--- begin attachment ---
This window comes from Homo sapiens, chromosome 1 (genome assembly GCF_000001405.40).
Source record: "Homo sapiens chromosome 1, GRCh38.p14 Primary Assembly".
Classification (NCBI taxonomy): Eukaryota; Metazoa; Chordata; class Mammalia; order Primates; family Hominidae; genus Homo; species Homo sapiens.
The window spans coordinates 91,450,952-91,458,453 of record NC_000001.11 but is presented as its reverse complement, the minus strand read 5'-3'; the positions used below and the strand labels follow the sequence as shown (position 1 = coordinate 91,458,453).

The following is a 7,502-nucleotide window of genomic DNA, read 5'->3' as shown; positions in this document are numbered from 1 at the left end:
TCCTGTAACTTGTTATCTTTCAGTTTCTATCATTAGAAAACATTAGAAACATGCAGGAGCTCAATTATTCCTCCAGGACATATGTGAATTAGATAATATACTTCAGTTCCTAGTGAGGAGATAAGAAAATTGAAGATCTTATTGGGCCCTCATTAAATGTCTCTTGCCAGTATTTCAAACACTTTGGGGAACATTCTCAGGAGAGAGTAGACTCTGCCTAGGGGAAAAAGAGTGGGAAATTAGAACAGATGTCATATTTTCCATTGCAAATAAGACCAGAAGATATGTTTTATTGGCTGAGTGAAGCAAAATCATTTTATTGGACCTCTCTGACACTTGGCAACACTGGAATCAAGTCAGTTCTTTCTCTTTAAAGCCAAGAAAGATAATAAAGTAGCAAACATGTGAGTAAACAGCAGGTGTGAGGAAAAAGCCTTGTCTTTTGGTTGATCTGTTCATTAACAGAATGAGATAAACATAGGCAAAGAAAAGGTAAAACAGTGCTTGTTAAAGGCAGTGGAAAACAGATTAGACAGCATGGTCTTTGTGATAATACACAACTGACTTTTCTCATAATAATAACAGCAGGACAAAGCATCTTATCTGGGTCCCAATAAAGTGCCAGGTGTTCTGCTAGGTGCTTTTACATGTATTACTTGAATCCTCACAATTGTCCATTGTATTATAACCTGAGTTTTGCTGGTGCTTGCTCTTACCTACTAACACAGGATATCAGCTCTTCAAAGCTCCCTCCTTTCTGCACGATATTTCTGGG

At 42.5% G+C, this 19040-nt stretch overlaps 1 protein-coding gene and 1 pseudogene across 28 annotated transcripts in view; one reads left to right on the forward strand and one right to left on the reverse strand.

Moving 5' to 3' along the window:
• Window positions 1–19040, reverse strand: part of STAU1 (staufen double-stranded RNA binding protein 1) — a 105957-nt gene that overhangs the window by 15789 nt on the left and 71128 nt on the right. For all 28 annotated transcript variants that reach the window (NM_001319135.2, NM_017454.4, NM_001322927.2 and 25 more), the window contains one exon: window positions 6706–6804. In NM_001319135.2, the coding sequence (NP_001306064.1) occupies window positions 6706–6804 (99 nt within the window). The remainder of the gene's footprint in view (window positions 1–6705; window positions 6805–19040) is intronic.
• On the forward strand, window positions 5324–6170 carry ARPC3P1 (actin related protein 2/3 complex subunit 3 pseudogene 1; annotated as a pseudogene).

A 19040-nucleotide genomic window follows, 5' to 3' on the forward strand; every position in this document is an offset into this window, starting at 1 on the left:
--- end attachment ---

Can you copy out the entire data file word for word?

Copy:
This window comes from Homo sapiens, chromosome 1 (genome assembly GCF_000001405.40).
Source record: "Homo sapiens chromosome 1, GRCh38.p14 Primary Assembly".
Classification (NCBI taxonomy): Eukaryota; Metazoa; Chordata; class Mammalia; order Primates; family Hominidae; genus Homo; species Homo sapiens.
The window spans coordinates 91,450,952-91,458,453 of record NC_000001.11 but is presented as its reverse complement, the minus strand read 5'-3'; the positions used below and the strand labels follow the sequence as shown (position 1 = coordinate 91,458,453).

The following is a 7,502-nucleotide window of genomic DNA, read 5'->3' as shown; positions in this document are numbered from 1 at the left end:
TCCTGTAACTTGTTATCTTTCAGTTTCTATCATTAGAAAACATTAGAAACATGCAGGAGCTCAATTATTCCTCCAGGACATATGTGAATTAGATAATATACTTCAGTTCCTAGTGAGGAGATAAGAAAATTGAAGATCTTATTGGGCCCTCATTAAATGTCTCTTGCCAGTATTTCAAACACTTTGGGGAACATTCTCAGGAGAGAGTAGACTCTGCCTAGGGGAAAAAGAGTGGGAAATTAGAACAGATGTCATATTTTCCATTGCAAATAAGACCAGAAGATATGTTTTATTGGCTGAGTGAAGCAAAATCATTTTATTGGACCTCTCTGACACTTGGCAACACTGGAATCAAGTCAGTTCTTTCTCTTTAAAGCCAAGAAAGATAATAAAGTAGCAAACATGTGAGTAAACAGCAGGTGTGAGGAAAAAGCCTTGTCTTTTGGTTGATCTGTTCATTAACAGAATGAGATAAACATAGGCAAAGAAAAGGTAAAACAGTGCTTGTTAAAGGCAGTGGAAAACAGATTAGACAGCATGGTCTTTGTGATAATACACAACTGACTTTTCTCATAATAATAACAGCAGGACAAAGCATCTTATCTGGGTCCCAATAAAGTGCCAGGTGTTCTGCTAGGTGCTTTTACATGTATTACTTGAATCCTCACAATTGTCCATTGTATTATAACCTGAGTTTTGCTGGTGCTTGCTCTTACCTACTAACACAGGATATCAGCTCTTCAAAGCTCCCTCCTTTCTGCACGATATTTCTGGG

At 42.5% G+C, this 19040-nt stretch overlaps 1 protein-coding gene and 1 pseudogene across 28 annotated transcripts in view; one reads left to right on the forward strand and one right to left on the reverse strand.

Moving 5' to 3' along the window:
• Window positions 1–19040, reverse strand: part of STAU1 (staufen double-stranded RNA binding protein 1) — a 105957-nt gene that overhangs the window by 15789 nt on the left and 71128 nt on the right. For all 28 annotated transcript variants that reach the window (NM_001319135.2, NM_017454.4, NM_001322927.2 and 25 more), the window contains one exon: window positions 6706–6804. In NM_001319135.2, the coding sequence (NP_001306064.1) occupies window positions 6706–6804 (99 nt within the window). The remainder of the gene's footprint in view (window positions 1–6705; window positions 6805–19040) is intronic.
• On the forward strand, window positions 5324–6170 carry ARPC3P1 (actin related protein 2/3 complex subunit 3 pseudogene 1; annotated as a pseudogene).

A 19040-nucleotide genomic window follows, 5' to 3' on the forward strand; every position in this document is an offset into this window, starting at 1 on the left: